Name of stage

Years in that stage

Plants in that stage

What’s Happening

Annual plants. First 5 years Grasses, wild flowers Pioneer plants like grasses and wild flowers flourish
Perennial plants and grasses. 6 to 25 years Tree seedlings, Large shrubs Tree seedlings and shrubs take root.
Young forest  26 to 50 years Deciduous trees, Evergreens Deciduous trees develop and shade the forest
Mature forest 51 to 150 years Evergreen trees Evergreen trees take over the forest which opens holes in the canopy for annual plants
Climax forest 150 to 300 years Oak or maple, or fewer larger evergreens Larger trees dominate the forest


Succession in Williston

Nate Cuttitta and Zach Hark

 Williston Central School in 2007 (taken by Jessie Fleischer), and below in 1970

 For many years this area was forested.  In the 1700s, signs of industry started to appear.  The forest was chopped down for agriculture, especially in the northern part of town because it is close to the Winooski River.  In the early to mid-1800s, farmers grew a variety of crops and kept sheep.  The railroad was built along the Winooski River at this time.  Development, including a gristmill, train station and other important businesses along the railroad tracks in North Williston happened at this time.  The development of the railroad and farm land development in the mid-west led to the growth of dairy farming in North Eastern towns like Williston.  In the 1900s, dairy farming continued, but fluid milk replaced butter and cheese as dairy product that were produced.  During the time from Williston’s settlement until the 1940’s, several one room school houses were scattered around Williston.  Before Williston Central School was built, several buildings and farmland were where the School now stands.

Some information taken from Allen, Richard H, (1987) Our Town: Williston, Vermont, Williston Central School.  Photographs and maps supplied by Richard Allen.

For more information, see


Williston Village in the days of early settlement (left).  Topographic map from 1948 that shows vegitation in yellow (below).

November 21, 2011 at 4:38 pm 9 comments

Enrichment Garden Class works to Put The WCS Garden To Bed

How to Put a Garden to Bed

Evan Turner and Nick Durieux

It’s the end of the season and you have all this good and nutritious stuff going to waste. All these useful ideas could be used to make sure you are making the most of your garden this year and preparing it for a great growing season next year.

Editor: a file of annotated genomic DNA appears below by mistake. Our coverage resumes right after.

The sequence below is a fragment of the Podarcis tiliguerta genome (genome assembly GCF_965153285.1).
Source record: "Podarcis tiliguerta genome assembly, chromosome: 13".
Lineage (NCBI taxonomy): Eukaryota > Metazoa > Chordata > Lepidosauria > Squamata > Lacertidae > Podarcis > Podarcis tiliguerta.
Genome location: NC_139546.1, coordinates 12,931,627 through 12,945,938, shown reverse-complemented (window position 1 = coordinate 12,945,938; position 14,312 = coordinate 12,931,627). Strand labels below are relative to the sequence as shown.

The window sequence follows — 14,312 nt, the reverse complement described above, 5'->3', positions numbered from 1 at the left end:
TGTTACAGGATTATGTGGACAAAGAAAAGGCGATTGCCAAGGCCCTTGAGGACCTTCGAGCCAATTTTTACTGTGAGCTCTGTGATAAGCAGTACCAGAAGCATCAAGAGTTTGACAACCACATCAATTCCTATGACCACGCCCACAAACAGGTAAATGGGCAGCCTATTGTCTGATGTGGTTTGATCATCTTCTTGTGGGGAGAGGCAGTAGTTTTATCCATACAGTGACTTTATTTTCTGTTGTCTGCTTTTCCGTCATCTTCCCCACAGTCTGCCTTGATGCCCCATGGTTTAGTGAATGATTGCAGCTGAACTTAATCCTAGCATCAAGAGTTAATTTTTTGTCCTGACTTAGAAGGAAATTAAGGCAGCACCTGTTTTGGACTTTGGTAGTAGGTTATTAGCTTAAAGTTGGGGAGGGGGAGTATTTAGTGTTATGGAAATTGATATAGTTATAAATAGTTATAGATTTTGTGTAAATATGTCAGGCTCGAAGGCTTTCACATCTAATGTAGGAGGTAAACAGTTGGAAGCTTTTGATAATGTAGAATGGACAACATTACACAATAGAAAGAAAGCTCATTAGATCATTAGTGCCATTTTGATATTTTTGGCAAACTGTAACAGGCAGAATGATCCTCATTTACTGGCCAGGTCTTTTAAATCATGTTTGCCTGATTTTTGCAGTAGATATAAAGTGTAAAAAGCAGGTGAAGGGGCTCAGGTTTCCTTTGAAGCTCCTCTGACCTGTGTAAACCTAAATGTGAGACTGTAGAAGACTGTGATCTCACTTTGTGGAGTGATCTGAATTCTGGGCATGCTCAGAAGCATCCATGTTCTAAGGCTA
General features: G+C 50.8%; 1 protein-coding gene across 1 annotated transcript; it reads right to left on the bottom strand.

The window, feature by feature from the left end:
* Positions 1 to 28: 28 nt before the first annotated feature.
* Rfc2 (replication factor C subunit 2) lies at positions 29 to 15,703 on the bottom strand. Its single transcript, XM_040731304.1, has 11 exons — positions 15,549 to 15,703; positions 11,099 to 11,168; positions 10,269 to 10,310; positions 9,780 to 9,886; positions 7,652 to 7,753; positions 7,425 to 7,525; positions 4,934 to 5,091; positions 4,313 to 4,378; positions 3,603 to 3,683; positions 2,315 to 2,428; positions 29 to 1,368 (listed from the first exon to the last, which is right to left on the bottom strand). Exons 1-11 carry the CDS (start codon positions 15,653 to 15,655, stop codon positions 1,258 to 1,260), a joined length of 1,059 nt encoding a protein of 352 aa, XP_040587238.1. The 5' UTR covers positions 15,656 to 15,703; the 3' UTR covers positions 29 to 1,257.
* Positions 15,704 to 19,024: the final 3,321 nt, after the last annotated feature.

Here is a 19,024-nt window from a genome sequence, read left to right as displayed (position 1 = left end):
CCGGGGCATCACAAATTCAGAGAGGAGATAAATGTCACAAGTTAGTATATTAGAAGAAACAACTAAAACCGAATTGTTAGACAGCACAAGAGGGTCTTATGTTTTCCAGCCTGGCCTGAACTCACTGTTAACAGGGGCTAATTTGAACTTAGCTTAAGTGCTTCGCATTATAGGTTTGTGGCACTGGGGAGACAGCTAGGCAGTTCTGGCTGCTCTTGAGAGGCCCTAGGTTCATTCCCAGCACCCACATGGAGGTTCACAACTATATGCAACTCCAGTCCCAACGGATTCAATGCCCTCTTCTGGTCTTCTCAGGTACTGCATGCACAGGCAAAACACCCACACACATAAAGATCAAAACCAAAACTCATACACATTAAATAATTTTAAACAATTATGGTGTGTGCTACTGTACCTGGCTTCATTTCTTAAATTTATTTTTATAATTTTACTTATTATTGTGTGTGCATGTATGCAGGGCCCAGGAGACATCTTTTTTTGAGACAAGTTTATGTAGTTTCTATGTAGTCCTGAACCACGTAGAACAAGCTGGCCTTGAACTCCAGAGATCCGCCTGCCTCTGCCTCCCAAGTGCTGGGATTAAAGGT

How to put a garden to bed:

  1. Play “Dead or Alive”.  We pulled out lots of dead plants from the garden clean out service session.
  2. Dead goes to compost.
  3. Choose what you want to eat and eat it.  We ate cale and broccoli.
  4. See if we can harvest seeds from anything.  In our medicinal plant garden we kept the big aster, strawberries, and Echinacea plant.  We also kept the sage and some mint.  We cut and dried echinacea flowers and sunflowers so that we can plant the seeds later.
  5. Turn the soil and add compost.


Tools that will help you put a garden to bed:

  • snippers-make sure to secure the lock when you are not using these
  • spading fork- get weeds out by roots
  • rake- for raking and smoothing
  • forked hoe- to rip open the ground (loosens soil in long line, and then you can take out the weeds
  • Grabby fork- like rake, only grabber
  • Wheelbarrow- for carting stuff

 NO More wasted plants and a happy garden for the future!


November 21, 2011 at 4:37 pm 6 comments

Enrichment Garden Class Participates in Science-Art Collaboration

Having Fun AND Learning at The Same Time!

Danielle Urban & Shannon Loiseau

Equinox house third and fourth grade students worked with Andrew (The gardener), Ms. Baker, Ms. Amanda from Equinox, Ms. Milks, and the Garden Class student helpers  to use their math, science, art and team work skills to make a soap. They made a variety of different soaps using herbs, plants and oils.

One recipe that they developed contained yarrow, birch, lavender, ylang ylang, a bit of oatmeal, a drop of sage and a Shea butter soap base. Another recipe included birch, clove, wintergreen, oatmeal and an olive oil base. Although the classes developed different recipes, they were similar.

Some of the ingredients the students had to choose from were:

Herbs Oils
Birch- Pain Relief
Yarrow- Skin astringent (cleanser)
Calendula- Skin astringent (cleanser)
Oatmeal- Skin calming
Rose Buds- Relieves stress
Mint- Energizing
Lavender- Calming scent
Anise Hyssop- Scent
Beet Root- Pink Color
Ailonet- Red/Brown Color
Clover- Comfort and Pain Relief
Rosemary- Awakening
Eucalyptus- Cleansing
Patchouli- Relaxing
Ylang Ylang – Relaxing
Vetiver- Grounding
Wintergreen- Awakening

The students could choose one oil and a variety of different herbs and plants. If you want to make soap we would recommend to pick plants, herbs and oils that go well with each other.

We hope you have fun making your sensational soap!  Soap you later!

November 21, 2011 at 4:36 pm 5 comments